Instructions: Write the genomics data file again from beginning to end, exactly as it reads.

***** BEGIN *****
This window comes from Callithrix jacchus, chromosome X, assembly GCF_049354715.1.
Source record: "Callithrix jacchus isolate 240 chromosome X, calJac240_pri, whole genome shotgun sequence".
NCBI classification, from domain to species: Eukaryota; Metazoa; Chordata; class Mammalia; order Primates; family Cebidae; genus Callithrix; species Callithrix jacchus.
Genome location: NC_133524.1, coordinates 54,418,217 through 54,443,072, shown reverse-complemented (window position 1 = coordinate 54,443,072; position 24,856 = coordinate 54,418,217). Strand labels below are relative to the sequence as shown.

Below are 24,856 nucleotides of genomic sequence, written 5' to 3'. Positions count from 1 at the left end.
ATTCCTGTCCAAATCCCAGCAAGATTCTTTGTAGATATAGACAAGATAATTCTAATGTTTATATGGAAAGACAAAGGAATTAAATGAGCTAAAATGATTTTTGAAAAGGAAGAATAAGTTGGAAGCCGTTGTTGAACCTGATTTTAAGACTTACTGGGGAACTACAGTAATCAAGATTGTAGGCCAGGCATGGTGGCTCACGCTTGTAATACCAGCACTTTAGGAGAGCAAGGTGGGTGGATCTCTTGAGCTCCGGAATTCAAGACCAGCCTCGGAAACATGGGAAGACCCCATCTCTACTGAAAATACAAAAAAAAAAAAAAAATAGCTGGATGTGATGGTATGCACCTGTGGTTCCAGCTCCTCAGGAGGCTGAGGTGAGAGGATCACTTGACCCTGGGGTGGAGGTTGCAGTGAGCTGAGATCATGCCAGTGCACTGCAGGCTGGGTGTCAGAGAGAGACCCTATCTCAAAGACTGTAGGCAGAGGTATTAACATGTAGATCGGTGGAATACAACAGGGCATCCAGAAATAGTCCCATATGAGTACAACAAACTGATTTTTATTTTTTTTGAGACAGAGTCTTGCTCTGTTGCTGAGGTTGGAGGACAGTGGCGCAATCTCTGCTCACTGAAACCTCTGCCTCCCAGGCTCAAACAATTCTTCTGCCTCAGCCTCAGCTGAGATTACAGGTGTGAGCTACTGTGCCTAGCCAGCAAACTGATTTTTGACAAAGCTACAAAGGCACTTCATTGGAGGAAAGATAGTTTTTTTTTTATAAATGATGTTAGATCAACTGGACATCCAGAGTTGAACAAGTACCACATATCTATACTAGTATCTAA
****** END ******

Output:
This window comes from Callithrix jacchus, chromosome X, assembly GCF_049354715.1.
Source record: "Callithrix jacchus isolate 240 chromosome X, calJac240_pri, whole genome shotgun sequence".
NCBI classification, from domain to species: Eukaryota; Metazoa; Chordata; class Mammalia; order Primates; family Cebidae; genus Callithrix; species Callithrix jacchus.
Genome location: NC_133524.1, coordinates 54,418,217 through 54,443,072, shown reverse-complemented (window position 1 = coordinate 54,443,072; position 24,856 = coordinate 54,418,217). Strand labels below are relative to the sequence as shown.

Below are 24,856 nucleotides of genomic sequence, written 5' to 3'. Positions count from 1 at the left end.
ATTCCTGTCCAAATCCCAGCAAGATTCTTTGTAGATATAGACAAGATAATTCTAATGTTTATATGGAAAGACAAAGGAATTAAATGAGCTAAAATGATTTTTGAAAAGGAAGAATAAGTTGGAAGCCGTTGTTGAACCTGATTTTAAGACTTACTGGGGAACTACAGTAATCAAGATTGTAGGCCAGGCATGGTGGCTCACGCTTGTAATACCAGCACTTTAGGAGAGCAAGGTGGGTGGATCTCTTGAGCTCCGGAATTCAAGACCAGCCTCGGAAACATGGGAAGACCCCATCTCTACTGAAAATACAAAAAAAAAAAAAAAATAGCTGGATGTGATGGTATGCACCTGTGGTTCCAGCTCCTCAGGAGGCTGAGGTGAGAGGATCACTTGACCCTGGGGTGGAGGTTGCAGTGAGCTGAGATCATGCCAGTGCACTGCAGGCTGGGTGTCAGAGAGAGACCCTATCTCAAAGACTGTAGGCAGAGGTATTAACATGTAGATCGGTGGAATACAACAGGGCATCCAGAAATAGTCCCATATGAGTACAACAAACTGATTTTTATTTTTTTTGAGACAGAGTCTTGCTCTGTTGCTGAGGTTGGAGGACAGTGGCGCAATCTCTGCTCACTGAAACCTCTGCCTCCCAGGCTCAAACAATTCTTCTGCCTCAGCCTCAGCTGAGATTACAGGTGTGAGCTACTGTGCCTAGCCAGCAAACTGATTTTTGACAAAGCTACAAAGGCACTTCATTGGAGGAAAGATAGTTTTTTTTTTATAAATGATGTTAGATCAACTGGACATCCAGAGTTGAACAAGTACCACATATCTATACTAGTATCTAA